10 years after Jackie Robinson broke the color barrier and played his first major league baseball game for the Brooklyn Dodgers, Willie O’Ree opened an important piece of mail from the Boston Bruins. The date was July 30, 1957. The letter that arrived at his Fredericton, New Brunswick home was signed by Lynn Patrick, the General Manager of the Bruins, inviting O’Ree to the Bruins’ training camp in Boston and instructing him to report on the afternoon of Sunday, September 15.
The Bruins published their 1957-58 Press and Radio Guide that summer and listed O’Ree as one of their Minor League Reserves. The Bruins wrote: “He is the first Negro to attend the Bruins’ training camp … The 22-year-old left winger from St. John, New Brunswick, is a colorful performer … A fast skater, he bursts in from the left wing in spectacular fashion for his scoring thrusts … Willie is also a good baseball player and has had bids from the Milwaukee Braves to attend their Waycross, Ga., minor league training camp.”
O’Ree enjoyed playing baseball, but he loved hockey. So he selected hockey. He reported to the Bruins’ camp in Boston that day. And four months later, on January 18, 1958 at the Forum in Montreal, he became the first black ever to play in the National Hockey League. “They called me the Jackie Robinson of hockey,” he told a reporter in the 1970s, when he was playing for the Western Hockey League’s San Diego Gulls. “But I didn’t have any of the problems he had breaking in. I was never refused at a hotel or a restaurant, and I was well-respected by my teammates. The racist shots came when we played in any American city, not when we went into Montreal or Toronto to play. It didn’t bother me. Hell, I’d been called names most of my life. I just wanted to be a hockey player, and if they couldn’t accept that fact, that was their problem … not mine.”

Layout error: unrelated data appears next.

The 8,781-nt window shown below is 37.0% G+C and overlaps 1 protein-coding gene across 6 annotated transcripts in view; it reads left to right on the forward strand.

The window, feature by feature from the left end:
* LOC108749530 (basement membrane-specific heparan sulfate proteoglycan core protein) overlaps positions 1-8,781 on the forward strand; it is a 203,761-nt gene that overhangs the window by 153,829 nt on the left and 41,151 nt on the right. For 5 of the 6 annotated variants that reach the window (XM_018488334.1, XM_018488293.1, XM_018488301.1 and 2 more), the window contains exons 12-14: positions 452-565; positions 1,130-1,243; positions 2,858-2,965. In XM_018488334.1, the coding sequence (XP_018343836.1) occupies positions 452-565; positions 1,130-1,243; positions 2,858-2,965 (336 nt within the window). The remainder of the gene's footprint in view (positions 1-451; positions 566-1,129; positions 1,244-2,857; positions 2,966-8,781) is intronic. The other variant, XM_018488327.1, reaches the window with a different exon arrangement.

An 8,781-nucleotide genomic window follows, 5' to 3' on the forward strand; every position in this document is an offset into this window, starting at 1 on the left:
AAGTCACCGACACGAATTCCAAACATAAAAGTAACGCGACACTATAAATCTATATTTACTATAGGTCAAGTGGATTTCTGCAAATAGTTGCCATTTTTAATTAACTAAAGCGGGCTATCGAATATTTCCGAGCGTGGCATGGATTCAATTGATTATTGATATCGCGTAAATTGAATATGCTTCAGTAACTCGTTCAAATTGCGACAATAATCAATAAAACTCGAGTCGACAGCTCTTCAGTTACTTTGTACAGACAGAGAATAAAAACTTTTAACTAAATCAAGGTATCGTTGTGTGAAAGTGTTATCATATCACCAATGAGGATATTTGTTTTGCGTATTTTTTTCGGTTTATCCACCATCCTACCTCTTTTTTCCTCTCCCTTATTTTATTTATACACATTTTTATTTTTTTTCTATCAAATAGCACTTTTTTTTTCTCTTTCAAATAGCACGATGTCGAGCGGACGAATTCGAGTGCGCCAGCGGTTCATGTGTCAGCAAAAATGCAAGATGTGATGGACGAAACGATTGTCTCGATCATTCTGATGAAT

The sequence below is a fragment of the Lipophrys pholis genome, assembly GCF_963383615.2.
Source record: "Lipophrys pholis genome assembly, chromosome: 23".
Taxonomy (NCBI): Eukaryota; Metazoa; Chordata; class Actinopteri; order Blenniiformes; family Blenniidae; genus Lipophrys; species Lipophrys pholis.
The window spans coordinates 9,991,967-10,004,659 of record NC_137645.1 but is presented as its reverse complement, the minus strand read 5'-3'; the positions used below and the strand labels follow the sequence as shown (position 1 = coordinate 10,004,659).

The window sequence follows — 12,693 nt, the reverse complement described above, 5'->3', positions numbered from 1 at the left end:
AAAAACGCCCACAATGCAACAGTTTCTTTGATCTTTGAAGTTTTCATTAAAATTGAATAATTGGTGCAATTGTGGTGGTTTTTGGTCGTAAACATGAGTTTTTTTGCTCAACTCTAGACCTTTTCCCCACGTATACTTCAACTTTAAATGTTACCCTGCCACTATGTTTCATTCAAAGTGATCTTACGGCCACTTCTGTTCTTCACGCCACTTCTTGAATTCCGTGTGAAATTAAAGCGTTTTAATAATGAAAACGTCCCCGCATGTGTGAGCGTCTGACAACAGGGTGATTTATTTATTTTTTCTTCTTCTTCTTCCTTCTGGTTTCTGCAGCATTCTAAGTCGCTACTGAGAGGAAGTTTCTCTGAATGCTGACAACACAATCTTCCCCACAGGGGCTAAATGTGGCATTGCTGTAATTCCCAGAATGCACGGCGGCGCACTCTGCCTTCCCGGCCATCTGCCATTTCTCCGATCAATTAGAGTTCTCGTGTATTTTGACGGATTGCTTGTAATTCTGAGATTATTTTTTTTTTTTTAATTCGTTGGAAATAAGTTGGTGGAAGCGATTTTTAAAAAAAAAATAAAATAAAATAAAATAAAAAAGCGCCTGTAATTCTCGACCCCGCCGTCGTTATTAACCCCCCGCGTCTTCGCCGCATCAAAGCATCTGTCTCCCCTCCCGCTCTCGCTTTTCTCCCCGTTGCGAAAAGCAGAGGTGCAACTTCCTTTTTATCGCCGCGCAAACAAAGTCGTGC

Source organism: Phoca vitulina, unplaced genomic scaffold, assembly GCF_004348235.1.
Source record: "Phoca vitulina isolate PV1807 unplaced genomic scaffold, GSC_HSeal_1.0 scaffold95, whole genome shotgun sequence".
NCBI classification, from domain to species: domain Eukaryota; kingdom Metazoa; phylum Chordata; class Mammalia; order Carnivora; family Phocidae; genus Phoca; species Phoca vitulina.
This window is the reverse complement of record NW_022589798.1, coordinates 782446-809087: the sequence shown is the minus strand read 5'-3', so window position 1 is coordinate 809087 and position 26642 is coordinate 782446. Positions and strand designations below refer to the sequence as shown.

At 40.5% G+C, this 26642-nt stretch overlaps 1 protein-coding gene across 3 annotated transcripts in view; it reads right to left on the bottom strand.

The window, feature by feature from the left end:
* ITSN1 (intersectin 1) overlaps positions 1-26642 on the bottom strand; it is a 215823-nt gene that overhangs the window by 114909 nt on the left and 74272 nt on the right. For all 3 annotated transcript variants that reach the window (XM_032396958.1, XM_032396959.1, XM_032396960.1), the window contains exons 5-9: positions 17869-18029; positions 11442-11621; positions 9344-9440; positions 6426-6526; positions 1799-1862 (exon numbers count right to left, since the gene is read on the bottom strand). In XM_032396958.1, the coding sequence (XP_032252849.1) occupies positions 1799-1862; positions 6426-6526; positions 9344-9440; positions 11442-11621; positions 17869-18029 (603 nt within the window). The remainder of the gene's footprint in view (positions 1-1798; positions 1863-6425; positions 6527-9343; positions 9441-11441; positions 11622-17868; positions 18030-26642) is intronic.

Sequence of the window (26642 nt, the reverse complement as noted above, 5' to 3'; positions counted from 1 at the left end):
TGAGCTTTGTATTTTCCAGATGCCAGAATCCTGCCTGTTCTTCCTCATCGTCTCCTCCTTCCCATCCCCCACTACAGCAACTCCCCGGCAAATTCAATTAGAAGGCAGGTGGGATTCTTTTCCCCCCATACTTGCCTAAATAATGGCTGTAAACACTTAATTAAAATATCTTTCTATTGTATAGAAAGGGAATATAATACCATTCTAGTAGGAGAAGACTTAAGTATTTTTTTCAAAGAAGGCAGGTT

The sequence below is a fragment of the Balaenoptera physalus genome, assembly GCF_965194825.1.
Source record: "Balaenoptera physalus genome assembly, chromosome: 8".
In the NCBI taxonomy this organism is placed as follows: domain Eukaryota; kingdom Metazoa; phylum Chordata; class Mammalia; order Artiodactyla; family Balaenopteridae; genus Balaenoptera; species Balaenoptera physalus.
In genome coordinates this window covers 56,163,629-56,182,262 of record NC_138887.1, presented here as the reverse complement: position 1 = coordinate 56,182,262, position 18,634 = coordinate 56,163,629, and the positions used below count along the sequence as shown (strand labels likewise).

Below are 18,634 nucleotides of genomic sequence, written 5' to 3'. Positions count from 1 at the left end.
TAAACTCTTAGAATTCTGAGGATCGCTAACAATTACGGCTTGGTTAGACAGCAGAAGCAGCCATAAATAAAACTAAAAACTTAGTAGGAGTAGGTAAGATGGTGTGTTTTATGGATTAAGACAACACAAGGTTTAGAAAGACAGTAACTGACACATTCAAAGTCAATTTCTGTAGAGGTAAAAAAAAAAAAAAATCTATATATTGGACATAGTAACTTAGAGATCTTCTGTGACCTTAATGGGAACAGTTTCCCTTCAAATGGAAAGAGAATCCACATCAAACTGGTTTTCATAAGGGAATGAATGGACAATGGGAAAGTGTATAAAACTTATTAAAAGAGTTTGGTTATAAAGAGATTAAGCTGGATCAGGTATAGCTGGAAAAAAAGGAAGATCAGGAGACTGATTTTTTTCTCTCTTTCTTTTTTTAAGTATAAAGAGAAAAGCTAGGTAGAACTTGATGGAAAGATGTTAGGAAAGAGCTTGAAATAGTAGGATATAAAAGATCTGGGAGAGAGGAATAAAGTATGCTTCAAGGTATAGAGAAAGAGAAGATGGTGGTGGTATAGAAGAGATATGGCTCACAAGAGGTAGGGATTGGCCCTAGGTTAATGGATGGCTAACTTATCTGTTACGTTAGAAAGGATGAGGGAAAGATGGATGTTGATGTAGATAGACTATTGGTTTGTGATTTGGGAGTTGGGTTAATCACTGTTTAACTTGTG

O’Ree played two games for the Bruins in 1957-58. He returned to the minors, and reached the NHL again in 1960-61, scoring four goals and ten assists in 43 games . He scored his first NHL goal on January 1, 1961, the winner in a 3-2 victory over the Montreal Canadiens in the Montreal Forum. O’Ree, whose professional career began with the Quebec Aces in 1956-57, played professionally for 20 seasons. He spent most of his career in the Western Hockey League playing for the Los Angeles Blades and San Diego Gulls. O’Ree settled in San Diego, where he still lives.
At the age of 81, O’Ree is in his 18th year as an ambassador for NHL Diversity. He is the NHL’s Director of Youth Development. Despite being nearly blind in one eye since his playing days, his vision of inclusion has always been perfect.
Offered here is the original letter Willie O’Ree received at his Fredericton, New Brunswick home in August 1957 inviting him to the Boston Bruins’ 1957-58 training camp. O’Ree that season became the first black player ever to play in the National Hockey League. This 8 ¼ x 11 inch letter, on Boston Bruins stationary, is signed by then Bruins General Manager Lynn Patrick in blue pen. The letter has toned due to age, but the black type is still clear. There are two folds consistent with putting into an envelope and the edges and corners only display minor wear. There is a chip on the upper right side edge, but otherwise this piece is in good condition. There are brown fingerprint smudges present, but do not detract from the typing or signature. This signed letter comes with a full LOA from Steve Grad of Beckett Authentication for Patrick’s signature.